This study was designed to investigate the base rate of violent behavior, the predictive validity of the Classification of Violence Risk (COVR) software, and specific risk factors for violence among nonforensically involved psychiatric patients in Sweden.
On discharge from two psychiatric hospitals in Stockholm, 331 patients were interviewed. Telephone interviews with the patients and supportive others, as well as data from a national criminal register, were used to measure violent behavior 20 weeks after discharge. After the baseline interview, patients were assigned to different risk groups by the COVR software. Predicted risk was compared with the occurrence of actual acts of violence during the follow-up.
Gender differences in base rates of violent behavior among the general psychiatric population were not found during the 20 weeks of follow-up after discharge. Violent behavior was significantly predicted by young age of males and by level of anger, violent thoughts, and victimization of females. The predictive validity of the COVR software was comparable between females (area under the curve [AUC]=.78) and males (AUC=.76).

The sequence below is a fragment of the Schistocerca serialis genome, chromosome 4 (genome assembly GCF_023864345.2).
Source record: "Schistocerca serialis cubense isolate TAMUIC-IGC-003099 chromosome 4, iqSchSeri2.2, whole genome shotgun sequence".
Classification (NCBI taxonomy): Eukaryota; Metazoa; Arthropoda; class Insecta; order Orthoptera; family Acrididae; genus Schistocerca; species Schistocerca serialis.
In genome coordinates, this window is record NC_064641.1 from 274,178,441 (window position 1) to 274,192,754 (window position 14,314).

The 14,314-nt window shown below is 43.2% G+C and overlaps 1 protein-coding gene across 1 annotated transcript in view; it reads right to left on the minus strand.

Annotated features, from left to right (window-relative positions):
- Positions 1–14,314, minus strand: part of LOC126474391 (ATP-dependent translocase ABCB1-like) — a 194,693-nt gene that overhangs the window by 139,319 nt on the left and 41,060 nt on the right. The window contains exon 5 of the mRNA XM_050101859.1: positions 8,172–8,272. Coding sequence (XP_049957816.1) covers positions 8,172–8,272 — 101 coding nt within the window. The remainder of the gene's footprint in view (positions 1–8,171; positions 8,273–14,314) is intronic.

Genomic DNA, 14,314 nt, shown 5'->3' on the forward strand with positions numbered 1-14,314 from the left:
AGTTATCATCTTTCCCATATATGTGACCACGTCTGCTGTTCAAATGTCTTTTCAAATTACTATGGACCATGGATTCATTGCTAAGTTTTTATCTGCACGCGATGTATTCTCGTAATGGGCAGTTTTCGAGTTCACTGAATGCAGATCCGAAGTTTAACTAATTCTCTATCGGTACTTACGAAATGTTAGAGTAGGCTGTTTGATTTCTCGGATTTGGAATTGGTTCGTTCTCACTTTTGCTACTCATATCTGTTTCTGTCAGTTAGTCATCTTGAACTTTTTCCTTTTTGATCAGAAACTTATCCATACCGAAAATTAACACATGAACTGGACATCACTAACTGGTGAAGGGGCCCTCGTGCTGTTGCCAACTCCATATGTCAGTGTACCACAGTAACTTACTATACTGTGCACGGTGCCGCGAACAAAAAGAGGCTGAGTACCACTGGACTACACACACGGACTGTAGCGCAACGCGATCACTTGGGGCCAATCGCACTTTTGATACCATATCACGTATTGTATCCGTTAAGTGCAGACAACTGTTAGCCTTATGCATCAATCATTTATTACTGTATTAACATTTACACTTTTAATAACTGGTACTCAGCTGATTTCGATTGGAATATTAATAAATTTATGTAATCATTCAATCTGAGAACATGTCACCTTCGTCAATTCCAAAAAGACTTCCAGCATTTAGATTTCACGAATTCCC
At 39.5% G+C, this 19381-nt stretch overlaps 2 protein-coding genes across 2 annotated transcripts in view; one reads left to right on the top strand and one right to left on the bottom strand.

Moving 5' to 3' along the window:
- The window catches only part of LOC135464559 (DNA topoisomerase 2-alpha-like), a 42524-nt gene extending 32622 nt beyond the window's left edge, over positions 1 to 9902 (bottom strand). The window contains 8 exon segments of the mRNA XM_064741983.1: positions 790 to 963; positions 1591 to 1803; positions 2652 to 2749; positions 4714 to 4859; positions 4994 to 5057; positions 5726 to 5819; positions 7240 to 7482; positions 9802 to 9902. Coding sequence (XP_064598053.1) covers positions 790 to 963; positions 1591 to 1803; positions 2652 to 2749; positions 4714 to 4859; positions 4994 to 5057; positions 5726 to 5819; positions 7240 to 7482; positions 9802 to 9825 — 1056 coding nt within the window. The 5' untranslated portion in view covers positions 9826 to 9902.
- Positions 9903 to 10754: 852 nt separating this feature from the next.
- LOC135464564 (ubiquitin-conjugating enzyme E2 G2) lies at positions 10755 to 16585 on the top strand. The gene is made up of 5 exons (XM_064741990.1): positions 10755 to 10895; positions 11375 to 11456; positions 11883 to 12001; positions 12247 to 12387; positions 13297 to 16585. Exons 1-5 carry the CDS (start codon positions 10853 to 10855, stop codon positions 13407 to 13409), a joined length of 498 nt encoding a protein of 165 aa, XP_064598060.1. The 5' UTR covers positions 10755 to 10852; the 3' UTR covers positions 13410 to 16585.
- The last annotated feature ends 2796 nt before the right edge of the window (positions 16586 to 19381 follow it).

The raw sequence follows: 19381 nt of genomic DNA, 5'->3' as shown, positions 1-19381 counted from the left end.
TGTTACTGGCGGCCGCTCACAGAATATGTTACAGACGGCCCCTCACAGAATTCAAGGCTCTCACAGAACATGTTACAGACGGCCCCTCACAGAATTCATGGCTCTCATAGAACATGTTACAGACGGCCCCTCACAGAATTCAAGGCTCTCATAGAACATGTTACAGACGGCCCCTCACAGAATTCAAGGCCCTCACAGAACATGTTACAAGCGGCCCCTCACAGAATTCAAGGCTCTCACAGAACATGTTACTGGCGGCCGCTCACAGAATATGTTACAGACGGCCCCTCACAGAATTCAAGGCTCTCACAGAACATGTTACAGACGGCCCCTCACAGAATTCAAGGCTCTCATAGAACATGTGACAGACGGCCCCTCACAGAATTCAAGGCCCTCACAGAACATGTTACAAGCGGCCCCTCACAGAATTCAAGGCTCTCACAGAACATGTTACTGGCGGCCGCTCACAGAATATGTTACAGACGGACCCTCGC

Violent behavior was uncommon for all patients. Although several risk factors were significantly associated with violence by each gender, the COVR software could predict violence equally well for both genders.